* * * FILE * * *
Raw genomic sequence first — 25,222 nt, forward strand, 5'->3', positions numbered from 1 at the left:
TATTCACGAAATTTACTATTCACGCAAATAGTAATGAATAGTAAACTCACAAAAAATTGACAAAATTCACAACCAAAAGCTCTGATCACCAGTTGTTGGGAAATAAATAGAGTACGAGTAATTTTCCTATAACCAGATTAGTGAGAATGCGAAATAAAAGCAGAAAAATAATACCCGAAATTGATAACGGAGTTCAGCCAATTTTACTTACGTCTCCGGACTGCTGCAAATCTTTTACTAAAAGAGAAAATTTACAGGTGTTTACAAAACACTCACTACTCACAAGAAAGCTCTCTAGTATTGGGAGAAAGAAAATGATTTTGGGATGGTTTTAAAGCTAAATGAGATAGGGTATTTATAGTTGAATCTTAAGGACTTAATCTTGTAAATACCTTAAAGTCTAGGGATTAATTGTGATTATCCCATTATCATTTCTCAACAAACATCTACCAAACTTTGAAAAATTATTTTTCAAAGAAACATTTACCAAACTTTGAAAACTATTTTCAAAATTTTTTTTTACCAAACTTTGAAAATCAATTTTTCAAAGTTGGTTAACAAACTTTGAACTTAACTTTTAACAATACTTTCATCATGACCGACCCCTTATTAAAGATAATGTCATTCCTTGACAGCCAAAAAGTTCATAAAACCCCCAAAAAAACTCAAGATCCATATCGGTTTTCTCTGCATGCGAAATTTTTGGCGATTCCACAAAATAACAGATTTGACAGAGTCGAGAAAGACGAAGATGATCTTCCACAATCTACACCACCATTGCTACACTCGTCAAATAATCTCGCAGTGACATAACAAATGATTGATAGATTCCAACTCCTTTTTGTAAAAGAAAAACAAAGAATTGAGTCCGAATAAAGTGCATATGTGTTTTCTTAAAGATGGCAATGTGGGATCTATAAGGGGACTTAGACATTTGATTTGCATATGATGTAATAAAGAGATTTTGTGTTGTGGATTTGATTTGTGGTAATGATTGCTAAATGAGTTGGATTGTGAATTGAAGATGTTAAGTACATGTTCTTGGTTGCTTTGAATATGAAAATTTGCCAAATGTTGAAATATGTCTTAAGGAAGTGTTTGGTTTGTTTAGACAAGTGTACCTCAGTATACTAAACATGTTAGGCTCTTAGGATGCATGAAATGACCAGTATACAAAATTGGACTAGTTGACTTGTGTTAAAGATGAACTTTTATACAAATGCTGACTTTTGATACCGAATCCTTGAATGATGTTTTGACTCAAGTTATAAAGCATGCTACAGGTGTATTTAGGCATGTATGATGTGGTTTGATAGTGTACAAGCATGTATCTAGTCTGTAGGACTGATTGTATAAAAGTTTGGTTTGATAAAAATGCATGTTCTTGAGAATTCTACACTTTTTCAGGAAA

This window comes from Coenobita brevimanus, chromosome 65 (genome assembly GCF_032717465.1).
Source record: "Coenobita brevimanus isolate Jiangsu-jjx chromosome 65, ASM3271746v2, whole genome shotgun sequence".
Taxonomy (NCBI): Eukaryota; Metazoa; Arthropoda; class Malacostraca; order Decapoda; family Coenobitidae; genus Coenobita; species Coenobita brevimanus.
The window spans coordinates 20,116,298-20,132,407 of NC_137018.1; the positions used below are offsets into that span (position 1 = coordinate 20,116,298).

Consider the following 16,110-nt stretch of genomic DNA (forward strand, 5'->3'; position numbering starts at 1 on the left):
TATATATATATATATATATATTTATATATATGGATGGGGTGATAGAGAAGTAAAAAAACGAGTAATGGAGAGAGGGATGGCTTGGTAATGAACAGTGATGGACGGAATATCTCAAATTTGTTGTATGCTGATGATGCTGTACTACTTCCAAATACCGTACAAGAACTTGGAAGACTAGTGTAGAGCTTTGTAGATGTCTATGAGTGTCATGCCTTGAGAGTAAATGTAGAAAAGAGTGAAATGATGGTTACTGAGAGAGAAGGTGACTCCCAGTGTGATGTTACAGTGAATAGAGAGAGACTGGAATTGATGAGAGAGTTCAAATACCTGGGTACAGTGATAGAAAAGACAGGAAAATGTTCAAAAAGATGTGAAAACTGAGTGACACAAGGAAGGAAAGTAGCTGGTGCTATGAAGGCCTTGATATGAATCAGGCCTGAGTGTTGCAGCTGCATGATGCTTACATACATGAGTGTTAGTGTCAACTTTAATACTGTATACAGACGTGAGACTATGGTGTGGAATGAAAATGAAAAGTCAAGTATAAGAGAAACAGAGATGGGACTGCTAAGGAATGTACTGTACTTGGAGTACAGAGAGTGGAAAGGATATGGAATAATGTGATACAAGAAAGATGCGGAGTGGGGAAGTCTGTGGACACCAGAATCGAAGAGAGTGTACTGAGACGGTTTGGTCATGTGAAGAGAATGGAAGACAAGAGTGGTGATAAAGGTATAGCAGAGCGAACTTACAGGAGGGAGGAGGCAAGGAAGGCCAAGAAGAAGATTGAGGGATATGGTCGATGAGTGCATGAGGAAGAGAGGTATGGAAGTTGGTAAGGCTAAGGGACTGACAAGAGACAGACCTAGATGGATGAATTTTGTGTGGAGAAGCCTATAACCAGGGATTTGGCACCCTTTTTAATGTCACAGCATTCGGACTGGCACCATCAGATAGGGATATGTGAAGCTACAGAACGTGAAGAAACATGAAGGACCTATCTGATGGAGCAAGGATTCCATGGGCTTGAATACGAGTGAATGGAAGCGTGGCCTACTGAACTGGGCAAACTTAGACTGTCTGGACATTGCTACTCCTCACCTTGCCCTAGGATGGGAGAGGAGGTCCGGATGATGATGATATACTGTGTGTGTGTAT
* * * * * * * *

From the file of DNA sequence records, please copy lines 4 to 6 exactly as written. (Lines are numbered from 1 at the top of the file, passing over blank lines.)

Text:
Source record: "Coenobita brevimanus isolate Jiangsu-jjx chromosome 65, ASM3271746v2, whole genome shotgun sequence".
Taxonomy (NCBI): Eukaryota; Metazoa; Arthropoda; class Malacostraca; order Decapoda; family Coenobitidae; genus Coenobita; species Coenobita brevimanus.
The window spans coordinates 20,116,298-20,132,407 of NC_137018.1; the positions used below are offsets into that span (position 1 = coordinate 20,116,298).